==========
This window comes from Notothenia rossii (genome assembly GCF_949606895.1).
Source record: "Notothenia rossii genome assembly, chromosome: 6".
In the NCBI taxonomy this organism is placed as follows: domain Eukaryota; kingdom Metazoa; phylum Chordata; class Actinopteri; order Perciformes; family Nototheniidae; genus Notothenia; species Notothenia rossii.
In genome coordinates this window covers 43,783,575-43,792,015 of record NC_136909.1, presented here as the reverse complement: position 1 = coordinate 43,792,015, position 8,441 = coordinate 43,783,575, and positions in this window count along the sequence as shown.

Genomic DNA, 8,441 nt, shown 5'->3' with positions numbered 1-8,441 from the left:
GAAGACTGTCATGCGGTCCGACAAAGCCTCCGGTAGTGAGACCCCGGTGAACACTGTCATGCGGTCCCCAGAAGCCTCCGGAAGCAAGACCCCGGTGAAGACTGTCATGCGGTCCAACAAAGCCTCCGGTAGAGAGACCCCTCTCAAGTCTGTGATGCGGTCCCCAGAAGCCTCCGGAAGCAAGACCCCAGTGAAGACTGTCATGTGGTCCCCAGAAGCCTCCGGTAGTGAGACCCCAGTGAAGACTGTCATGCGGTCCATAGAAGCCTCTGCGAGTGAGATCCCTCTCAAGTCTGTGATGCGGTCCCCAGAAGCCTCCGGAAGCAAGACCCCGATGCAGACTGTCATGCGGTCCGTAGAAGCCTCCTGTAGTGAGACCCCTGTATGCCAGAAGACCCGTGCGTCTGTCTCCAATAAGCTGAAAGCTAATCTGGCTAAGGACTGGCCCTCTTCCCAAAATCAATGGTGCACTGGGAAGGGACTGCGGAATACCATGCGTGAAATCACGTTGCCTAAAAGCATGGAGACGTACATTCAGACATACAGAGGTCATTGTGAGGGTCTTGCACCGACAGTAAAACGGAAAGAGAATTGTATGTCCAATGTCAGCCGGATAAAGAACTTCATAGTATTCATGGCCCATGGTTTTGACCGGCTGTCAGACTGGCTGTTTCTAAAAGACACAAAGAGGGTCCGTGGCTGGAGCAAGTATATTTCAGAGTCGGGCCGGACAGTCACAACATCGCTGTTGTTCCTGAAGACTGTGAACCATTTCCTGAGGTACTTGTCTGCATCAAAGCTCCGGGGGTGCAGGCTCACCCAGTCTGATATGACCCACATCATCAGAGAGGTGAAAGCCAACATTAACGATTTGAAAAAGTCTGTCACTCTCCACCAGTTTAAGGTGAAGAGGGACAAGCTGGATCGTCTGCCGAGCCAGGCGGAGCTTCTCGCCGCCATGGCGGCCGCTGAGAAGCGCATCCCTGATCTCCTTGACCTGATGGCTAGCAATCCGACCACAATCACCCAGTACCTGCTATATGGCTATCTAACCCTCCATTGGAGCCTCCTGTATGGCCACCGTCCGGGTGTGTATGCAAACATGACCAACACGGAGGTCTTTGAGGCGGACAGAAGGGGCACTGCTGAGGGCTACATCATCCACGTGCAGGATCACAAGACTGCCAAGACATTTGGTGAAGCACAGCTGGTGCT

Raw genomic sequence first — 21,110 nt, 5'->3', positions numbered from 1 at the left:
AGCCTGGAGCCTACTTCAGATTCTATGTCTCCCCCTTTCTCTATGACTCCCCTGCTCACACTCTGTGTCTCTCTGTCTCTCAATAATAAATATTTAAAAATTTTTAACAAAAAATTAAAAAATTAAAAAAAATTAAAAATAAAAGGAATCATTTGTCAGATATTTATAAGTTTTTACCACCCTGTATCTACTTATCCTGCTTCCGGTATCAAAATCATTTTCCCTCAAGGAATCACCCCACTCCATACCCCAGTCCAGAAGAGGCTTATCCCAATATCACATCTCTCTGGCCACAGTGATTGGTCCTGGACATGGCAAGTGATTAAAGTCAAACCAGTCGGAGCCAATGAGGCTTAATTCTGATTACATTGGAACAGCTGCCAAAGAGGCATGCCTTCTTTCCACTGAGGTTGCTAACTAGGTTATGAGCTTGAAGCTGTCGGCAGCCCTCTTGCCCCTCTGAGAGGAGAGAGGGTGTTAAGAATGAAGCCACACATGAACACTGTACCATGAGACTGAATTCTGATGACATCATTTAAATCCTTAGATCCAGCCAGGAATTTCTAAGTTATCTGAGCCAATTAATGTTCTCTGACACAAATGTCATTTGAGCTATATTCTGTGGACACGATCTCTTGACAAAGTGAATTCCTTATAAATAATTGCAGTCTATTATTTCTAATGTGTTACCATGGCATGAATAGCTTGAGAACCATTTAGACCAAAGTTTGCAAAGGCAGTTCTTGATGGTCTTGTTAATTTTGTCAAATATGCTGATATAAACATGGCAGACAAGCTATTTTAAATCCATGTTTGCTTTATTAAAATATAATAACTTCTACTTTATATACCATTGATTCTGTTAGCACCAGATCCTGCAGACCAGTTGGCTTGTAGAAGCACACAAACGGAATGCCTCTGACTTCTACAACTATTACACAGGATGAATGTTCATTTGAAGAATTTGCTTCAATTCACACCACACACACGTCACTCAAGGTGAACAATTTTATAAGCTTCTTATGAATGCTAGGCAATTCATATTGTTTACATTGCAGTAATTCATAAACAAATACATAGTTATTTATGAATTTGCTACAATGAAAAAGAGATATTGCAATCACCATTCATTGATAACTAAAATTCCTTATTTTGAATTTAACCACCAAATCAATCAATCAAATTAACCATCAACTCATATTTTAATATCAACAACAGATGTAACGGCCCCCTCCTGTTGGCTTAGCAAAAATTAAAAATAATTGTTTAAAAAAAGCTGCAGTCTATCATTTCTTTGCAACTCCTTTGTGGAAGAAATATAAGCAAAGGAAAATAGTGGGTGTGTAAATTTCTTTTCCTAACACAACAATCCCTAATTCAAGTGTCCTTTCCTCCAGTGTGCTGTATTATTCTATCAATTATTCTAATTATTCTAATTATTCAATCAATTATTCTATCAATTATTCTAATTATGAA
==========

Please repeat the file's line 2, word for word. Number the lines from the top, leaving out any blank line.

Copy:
Source record: "Notothenia rossii genome assembly, chromosome: 6".